Is the Weatherford Art Association (WAA) hosting the next Michelangelo, Van Gogh, Warhol or O'Keeffe?
Kathy Cunning, WAA’s Vice President of Shows and Publicity, says it’s a little too early to tell but hopes so.
The WAA, in just its second year of offering an Art Camp for youth, began classes on June 9 that last eight weeks through the summer and end on Aug. 11. Students meet on Monday, Wednesday and Friday from 9 a.m. to noon and Cunning said the $12 tuition helps pay for any materials needed and that the schedule works around the members who teach regular classes at the gallery.
“A lot of the materials are donated by members and the teachers are all volunteers,” she added. “This year, we have several high school students that have volunteered to assist during the classes. This helps so much and it looks good on their transcripts for college.”
Cunning said midway through the morning, the kids get a break about 10 a.m. where they receive a snacks and drink as a “break” or “recess.”
“Last year, we had 10 students per week and had to turn many away but this year we offered two classes and broke the age groups up to 6-9 and 10-12,” Cunning said. “This makes it easier on the teachers and we can get more kids involved so this year we have grown to 20 kids per week.”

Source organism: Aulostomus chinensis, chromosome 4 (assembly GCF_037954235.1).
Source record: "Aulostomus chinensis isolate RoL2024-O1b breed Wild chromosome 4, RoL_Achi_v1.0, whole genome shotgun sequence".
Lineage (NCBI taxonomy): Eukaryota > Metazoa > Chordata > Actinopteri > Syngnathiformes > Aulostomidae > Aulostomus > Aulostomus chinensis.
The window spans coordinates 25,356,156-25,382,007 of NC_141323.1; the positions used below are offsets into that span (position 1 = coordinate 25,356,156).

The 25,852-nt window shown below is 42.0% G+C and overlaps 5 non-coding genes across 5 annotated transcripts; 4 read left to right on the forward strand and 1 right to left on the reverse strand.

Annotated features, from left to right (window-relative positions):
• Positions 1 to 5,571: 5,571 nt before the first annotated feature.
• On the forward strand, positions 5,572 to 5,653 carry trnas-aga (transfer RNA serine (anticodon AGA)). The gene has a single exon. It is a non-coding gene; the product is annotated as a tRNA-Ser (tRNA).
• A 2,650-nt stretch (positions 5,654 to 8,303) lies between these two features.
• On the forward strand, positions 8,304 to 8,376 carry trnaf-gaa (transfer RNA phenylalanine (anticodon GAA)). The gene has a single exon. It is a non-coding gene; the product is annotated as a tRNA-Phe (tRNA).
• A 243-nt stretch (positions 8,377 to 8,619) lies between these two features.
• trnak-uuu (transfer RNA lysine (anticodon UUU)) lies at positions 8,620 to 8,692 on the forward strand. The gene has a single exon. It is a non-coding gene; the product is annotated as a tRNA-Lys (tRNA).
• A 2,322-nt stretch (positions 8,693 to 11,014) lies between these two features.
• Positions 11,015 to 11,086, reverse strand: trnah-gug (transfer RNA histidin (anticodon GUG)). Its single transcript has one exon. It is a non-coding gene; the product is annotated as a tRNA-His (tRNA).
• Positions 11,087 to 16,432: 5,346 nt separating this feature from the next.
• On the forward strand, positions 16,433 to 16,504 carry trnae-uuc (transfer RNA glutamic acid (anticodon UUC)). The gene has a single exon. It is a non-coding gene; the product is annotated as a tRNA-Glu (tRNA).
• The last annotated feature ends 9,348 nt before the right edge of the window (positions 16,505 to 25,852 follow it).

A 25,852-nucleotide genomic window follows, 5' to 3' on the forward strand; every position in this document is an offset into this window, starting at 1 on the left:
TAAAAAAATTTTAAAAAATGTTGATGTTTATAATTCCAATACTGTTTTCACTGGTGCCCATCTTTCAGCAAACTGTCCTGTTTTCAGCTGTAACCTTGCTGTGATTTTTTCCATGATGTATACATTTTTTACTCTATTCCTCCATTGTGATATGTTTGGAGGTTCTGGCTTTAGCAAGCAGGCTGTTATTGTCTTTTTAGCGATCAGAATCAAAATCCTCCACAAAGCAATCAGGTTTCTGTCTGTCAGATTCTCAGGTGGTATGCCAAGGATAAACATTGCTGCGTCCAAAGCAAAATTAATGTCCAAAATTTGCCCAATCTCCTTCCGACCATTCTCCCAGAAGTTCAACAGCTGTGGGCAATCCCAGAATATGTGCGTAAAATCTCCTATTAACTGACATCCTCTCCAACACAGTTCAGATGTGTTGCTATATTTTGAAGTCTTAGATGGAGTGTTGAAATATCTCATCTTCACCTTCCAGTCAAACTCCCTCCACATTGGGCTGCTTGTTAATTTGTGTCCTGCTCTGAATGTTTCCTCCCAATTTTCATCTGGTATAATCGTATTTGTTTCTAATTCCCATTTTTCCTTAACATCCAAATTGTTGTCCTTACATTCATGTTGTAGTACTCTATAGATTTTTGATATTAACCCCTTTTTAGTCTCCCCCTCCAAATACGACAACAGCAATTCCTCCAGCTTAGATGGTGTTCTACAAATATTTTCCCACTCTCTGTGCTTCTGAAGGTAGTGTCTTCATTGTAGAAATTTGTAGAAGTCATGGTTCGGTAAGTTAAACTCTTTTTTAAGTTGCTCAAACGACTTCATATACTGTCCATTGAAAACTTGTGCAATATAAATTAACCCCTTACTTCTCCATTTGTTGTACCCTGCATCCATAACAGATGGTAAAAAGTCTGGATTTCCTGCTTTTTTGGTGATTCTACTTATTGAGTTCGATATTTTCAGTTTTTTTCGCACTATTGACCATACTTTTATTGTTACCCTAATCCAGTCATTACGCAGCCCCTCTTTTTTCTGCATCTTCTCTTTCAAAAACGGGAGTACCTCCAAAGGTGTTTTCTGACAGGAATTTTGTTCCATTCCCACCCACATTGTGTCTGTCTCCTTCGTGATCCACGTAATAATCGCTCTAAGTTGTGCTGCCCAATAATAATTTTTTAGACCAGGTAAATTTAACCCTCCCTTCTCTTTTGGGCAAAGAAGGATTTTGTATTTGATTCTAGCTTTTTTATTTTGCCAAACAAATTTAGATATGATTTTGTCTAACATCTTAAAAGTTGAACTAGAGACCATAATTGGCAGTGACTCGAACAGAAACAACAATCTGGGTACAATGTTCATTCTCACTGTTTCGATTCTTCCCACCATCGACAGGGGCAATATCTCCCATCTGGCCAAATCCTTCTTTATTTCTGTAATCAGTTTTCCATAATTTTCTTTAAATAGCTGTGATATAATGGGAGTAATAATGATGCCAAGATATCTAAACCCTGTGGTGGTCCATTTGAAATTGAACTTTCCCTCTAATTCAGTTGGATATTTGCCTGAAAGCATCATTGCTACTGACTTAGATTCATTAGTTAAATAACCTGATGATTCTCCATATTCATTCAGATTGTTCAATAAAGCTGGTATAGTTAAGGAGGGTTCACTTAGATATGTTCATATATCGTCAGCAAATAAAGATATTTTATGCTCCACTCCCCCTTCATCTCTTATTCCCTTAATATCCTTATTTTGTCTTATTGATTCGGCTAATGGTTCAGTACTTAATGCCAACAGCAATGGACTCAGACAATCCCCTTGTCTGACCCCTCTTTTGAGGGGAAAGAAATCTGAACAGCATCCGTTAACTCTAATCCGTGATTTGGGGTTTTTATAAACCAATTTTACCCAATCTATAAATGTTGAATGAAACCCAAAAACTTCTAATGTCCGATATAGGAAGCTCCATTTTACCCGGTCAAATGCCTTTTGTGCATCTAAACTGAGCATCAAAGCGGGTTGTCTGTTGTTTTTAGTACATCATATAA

Each week, what the children learn is different as teachers make their own lessons and teach to what they know.
“Many are not trained educators so they teach within their strengths as artists,” Cunning added. “[Last] week, the little ones learned about Michelangelo and actually did drawings under the tables and both classes did tie-dyed shirts.”
Cunning said they are also doing printmaking, Japanese crafts and drawings.
“[This] week, it'll be different,” Cunning said. “Even if the same teacher teaches two weeks, we vary the lessons because the kids can take up to three weeks of classes. This way their is no repeat.
“We have collected lots of lessons from various sources that are in a notebook that teachers can look at, modify and use.”
The reason for the classes came after much deliberation.
“We brainstormed last year as to what we could do to make ourselves and the Firehouse Gallery more visible in the community,” Cunning added. “Since there are no art classes in the elementary grades unless the classroom teacher decided to include it, we chose to make the classes available to the little kids.
Cunning said there’s “quite a bit of difference” if someone comes in in the morning as opposed to later on after the children get working.
“You would see a quiet, sleepy-eyed bunch of kids,” she said. “But, as the morning progressed, they are talking, helping each other and getting excited; that's the fun part of teaching.”
She said they have a great team of people in WAA that make this possible.
“We worked around each other’s schedules and members step up and pitch in. It's a great feeling,” Cunning said. “The parents that come in are so appreciative for these classes and some even bring in healthy snacks for the kids.”